Refinancing My Home to Pay the High Cost of a Needed Prescription Drug
President Trump recently addressed his plan to reduce the high cost of prescription drugs, a major priority of his and HHS Secretary Azar. This is one of a series of blogs by Americans who have been challenged by expensive medications.
Two years ago, I was diagnosed with multiple myeloma, an incurable blood cancer. It’s a terrible diagnosis, but I have eight grandchildren and a good life and I was going to fight. But after the blow of the diagnosis and going through a stem cell transplant and other treatment, I made the cruel discovery that the cost of the drug I had to take to maintain my health would cost me hundreds of dollars a month.
There was even a 20 percent price increase last August, and now I have to pay $640 out of pocket every month for the medication.
I’m retired as a public school teacher. I thought I had decent health insurance: Medicare and the best supplemental plan I could buy. But the wind was blown out of that.
Sadly, I had to use my credit card and ran up $10,000 in debt last year to stay alive and pay for my prescription. I had to refinance my home recently—and it was three years from being paid off.
Yet, I’m one of the lucky ones. I can take on debt and refinance my home. I’m not happy about it but I can do it. I’m really concerned because many, many other people can’t afford their drugs and there’s no avenue for them. There’s literally no way for them to pay for their medications.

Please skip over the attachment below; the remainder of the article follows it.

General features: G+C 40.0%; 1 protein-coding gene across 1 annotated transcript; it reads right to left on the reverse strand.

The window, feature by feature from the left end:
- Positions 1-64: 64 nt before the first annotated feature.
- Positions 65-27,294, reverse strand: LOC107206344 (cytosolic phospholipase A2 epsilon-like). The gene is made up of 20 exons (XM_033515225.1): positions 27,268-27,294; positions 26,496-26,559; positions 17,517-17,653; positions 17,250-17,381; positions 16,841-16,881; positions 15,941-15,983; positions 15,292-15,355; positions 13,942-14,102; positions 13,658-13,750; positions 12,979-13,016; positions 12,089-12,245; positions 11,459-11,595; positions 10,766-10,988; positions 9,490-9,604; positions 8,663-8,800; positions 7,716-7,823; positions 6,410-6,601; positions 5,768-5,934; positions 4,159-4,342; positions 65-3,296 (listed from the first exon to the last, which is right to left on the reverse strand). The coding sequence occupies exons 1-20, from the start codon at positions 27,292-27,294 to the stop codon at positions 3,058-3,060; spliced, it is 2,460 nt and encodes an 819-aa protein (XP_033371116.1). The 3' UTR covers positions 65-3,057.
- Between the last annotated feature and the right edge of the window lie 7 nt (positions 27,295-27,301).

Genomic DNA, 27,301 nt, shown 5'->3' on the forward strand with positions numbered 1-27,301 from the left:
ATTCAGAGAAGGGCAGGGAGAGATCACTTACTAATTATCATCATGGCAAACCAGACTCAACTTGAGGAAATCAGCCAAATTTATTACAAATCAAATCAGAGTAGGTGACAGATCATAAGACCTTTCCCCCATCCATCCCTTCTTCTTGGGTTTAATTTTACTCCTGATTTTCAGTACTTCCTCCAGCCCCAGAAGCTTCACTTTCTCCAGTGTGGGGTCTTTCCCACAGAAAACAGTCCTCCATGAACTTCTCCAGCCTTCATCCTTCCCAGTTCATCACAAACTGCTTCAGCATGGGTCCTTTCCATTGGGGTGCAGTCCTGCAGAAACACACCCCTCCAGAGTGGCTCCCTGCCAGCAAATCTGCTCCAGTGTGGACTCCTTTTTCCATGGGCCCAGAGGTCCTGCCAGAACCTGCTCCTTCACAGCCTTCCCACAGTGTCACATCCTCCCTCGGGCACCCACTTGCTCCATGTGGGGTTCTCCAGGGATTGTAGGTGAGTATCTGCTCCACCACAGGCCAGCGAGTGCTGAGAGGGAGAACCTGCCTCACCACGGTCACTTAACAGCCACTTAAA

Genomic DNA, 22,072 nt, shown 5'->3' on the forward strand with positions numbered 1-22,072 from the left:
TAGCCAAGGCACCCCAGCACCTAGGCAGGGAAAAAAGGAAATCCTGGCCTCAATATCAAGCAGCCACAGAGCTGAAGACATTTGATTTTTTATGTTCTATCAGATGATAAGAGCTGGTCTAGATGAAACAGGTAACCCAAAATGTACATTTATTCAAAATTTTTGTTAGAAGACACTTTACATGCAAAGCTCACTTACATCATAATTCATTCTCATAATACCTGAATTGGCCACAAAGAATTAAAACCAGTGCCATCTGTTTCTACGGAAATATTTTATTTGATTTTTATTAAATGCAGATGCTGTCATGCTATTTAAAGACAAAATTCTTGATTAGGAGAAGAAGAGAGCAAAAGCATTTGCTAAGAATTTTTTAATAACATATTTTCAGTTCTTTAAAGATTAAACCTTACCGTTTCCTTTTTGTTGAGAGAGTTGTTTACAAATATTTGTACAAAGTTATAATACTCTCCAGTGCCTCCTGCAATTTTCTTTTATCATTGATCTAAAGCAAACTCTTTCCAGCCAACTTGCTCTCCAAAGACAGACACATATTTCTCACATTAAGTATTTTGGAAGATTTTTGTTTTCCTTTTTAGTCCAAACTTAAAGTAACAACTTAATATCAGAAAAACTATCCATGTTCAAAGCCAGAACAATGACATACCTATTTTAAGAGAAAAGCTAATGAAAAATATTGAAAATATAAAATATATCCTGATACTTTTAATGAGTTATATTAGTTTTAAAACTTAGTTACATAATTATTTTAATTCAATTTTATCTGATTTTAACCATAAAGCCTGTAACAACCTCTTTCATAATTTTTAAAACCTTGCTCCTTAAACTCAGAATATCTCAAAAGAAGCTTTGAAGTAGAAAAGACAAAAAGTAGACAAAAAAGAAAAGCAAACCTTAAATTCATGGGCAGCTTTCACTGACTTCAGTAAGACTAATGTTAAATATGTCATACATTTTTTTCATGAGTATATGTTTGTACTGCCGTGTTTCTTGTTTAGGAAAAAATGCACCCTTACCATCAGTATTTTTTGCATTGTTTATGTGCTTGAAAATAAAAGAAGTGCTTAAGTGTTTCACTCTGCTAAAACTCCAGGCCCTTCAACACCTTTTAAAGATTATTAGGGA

This isn’t right in America. The drug companies are earning billions on the backs of sick people. There doesn’t seem to be any limitations on drug prices—this system isn’t working.
I’m not a political person, but now I have to be. Now I volunteer with an advocacy group that’s fighting for reasonable drug prices.
The government has a role to play in fixing this. Admittedly, I’m not well-versed in politics and what the President can do. But I hope he consults with HHS Secretary Azar and pulls everybody together to come up with a solution.
I’m in remission, and I want to stay that way as long as possible, and to be there for my grandchildren.
I Won’t Go Into Debt to Afford My “Wonder Drug”
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